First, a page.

The Globe piece is a more literary affair that likens me and Guy to "Sancho and Don Quixote" (seriously, not even joking).

I'd like to thank both Jason Brown of Monday and Tom Hawthorn of the Globe for taking a chance on a smalltown boy with a big heart, and turning him into a star.

ps. I hope to post a few unused photos from the Globe photo shoot soon.
pps. Dear Jason Brown: Pizza All Nite is my favourite.
ppps. Dear TC: Now is the time to stop sleeping. Get us to do a burger review roundup already. Should we e-mail you a pitch?

Monday, May 18, 2009

Fish on Fifth | 9812 Fifth Street | Sidney, B.C. | 250•656•4022

Bacon Cheeseburger

I've noticed a trend: red pepper on fish and chips burgers. At Fairfield Fish and Chips you get a nice round sliver, but at Fish on Fifth they do things a little differently. At this Sidney chippery the strategy is to blacken a big meaty chunk of red pepper on the grill. They then place it in their package along with some lettuce, red onion, and dill pickle. This particular plan of attack results in the pepper sliding out of the burger quite easily when you chomp down. I have to say I prefer the more subtle method employed by Fairfield.

As for the other elements at play: they're all fairly adequate. The patty has a very faint bubblegummy texture, but juices are there and the flavour is alright. The bun is soft and squishy, and provides a near perfect ratio to the meat. The burger balance is perhaps confused a little by the abundance of bacon and cheese competing with the veges, but it's not that alarming an askewment. This burger will fill a hole, but it's not likely to leave you hollering for more.

VERDICT: Fish and Chips are the smarter pick here (they truly are excellent)... but that was obvious right?

Friday, May 15, 2009

Skinny's Grille | Silver Creek, B.C. | 63810 Flood Hope Road | 604•869•5713 |

Bacon Cheeseburger

Best burgers in town? A man who used to live next to the proprietors of this restaurant seven years ago will be the judge of that! Yes it's true, my parents still live next to the owners/managers of Skinny's and make a point of eating at the Grille at least once a week. Marlene and Adriann were a welcome addition to the neighbourhood when they moved in next door to my parents about ten years ago. The previous homeowners were a crotchety old life-hating lady followed by some dudes running a grow-op. Having a family with a hot daughter living next door was a definite upgrade.

But what does this trip down memory lane have to do with current state of their restaurant and it's burger? Well nothing at all actually. Sometimes it's just nice to add a bit of personal history to a review. Makes us all feel connected, yah? Like we're friends and you can trust me because I share my personal life with you right? This is our little scam. Eventually we'll reveal personal family medical history and the trust created will catapult our clout beyond the blog's wildest dreams!

But for now, here's a review:

It's been a long time since I ate burgers in the Hope area on a regular basis, so I can't really comment on whether or not Skinny's offers the best in town. My favourite in town used to be the monster burger at the Home Restaurant, but I hear that place has gone waaayyy down hill. Like we're talking almost bottom of the hill.

As for the Skinny's Burger; it's a pretty decent effort. The home-made bun (hand-crafted by local pie legend "Di") is super fresh and has a slightly sour scone-like flavour. Thankfully the bun is nice and thin so it's strong flavour doesn't overwhelm this unit.

The patty is described as "chopped steak", but has the appearance and flavour of your regular ol' adequate enough pre-fab number. The cook in the kitchen knows what he/she is doing though, as the burger is adorned with one of what I feel are the only two condiment and topping mixes appropriate for this type of patty. Skinny's uses a red relish/onion mixture on the bottom and your general mayo/tomato/lettuce mix on top (mustard and onion on the bottom is the other acceptable mix).

As for the other items here: the bacon is crispy and delicious, the cheese a little sweaty, and the veges fresh. Overall this burger won't blow you away, but the personal touch of a home-made bun does put it well above similar packages.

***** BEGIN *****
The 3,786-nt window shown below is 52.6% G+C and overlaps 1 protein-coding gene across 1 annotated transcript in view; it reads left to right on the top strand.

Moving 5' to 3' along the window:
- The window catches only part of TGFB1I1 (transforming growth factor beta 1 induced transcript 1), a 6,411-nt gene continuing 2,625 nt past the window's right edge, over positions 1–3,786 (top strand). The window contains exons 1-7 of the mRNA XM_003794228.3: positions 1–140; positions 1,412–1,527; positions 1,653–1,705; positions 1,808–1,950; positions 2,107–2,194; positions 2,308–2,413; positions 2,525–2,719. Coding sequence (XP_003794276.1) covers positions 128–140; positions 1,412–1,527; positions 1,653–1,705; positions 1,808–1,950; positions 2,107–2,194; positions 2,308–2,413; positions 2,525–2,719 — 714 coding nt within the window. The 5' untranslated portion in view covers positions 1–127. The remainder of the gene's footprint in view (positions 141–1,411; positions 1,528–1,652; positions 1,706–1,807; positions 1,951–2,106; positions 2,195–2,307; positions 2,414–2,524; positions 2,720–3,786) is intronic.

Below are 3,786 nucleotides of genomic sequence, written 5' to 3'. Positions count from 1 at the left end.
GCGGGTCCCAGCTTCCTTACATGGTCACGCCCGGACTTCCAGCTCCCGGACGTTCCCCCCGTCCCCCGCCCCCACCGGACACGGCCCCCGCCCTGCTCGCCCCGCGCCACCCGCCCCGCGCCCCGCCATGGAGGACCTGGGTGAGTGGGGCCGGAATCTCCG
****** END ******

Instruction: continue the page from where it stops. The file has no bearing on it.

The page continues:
Helen Kennedy Chime In Pending!!!!

VERDICT: If you can't wait until you get to Hungry Herbie's in Cache Creek; this may be the burger for you.

Discouraging News From the Robvious Blog

"The burger plan is on the far back burner –at least until we have a bigger nest egg and more time."

On a positive note he now appears to be considering the possibility of opening up a donut shop. As a big fan of Voodoo Doughnut in Portland and Top Pot in Seattle, I've always lamented the fact Victoria doesn't have an independent donutery. Also donuts go great with beef.

Here's my unsolicited advice to Robvious: Open up a burger/donut shop called "Sugar Shak" (spelling "shack" wrong makes it sound cute and homey). Serve your own variation of the Fat Kreme, and make sure you've got Creamsicle milkshakes to wash that shit down. If that doesn't work, then throw pink sprinkles on everything and start marketing to the wedding/baby shower crowd.

Monday, May 4, 2009

Pizza All Nite Redux!

$6 (Carry-Out)
$8 (Delivery)

Some small changes have been made to this burger since the last time I reviewed it, but it's still probably the best burger deal in town. The D'Italiano style bun has been swapped for a simple white number (I'm not sure I'm completely on-board with the switch, but it has definitely provided a better bun-to-burger ratio). This time around I tried a couple extra add-ons with the burger. The toppings I tried this go-round were pepperoni, bacon, cheddar, edam, dill pickle and onion. Condiments are mustard and mayo. I really love the thick spicy pepperoni patties that Pizza All-Nite uses, but next go round I'll likely leave pepperoni off my burger. Although the pepperoni is delicious, the balance of the burger was thrown off a little by making that particular topping choice.

Choosing toppings that don't compete with the beef is key at Pizza All Nite, as they use pretty damn good beef for a pizza joint. P.A.N. is one of the very few places in Victoria that employs island raised beef in its burgers. The comely cow used for the patties is brought up on a Duncan area farm, and supplied by the Halal Butcher in Quadra Village. The patty is well spiced and has the same unique flavour that is found throughout the menu at this superior pizza joint. This burger remains pretty close to my top five in the city, and it is a must try if you're in the Quadra Village area.

VERDICT: Multiple topping add-ons and island raised beef for just six bucks? This burger is a steal.

ps. In the interests of full disclosure, it should be noted that I received a free ten dollar gift certificate following my purchase of this burger at Pizza All Nite. This was an unsolicitated gift given in appreciation of our previous review, and should in no way be perceived as "blogola".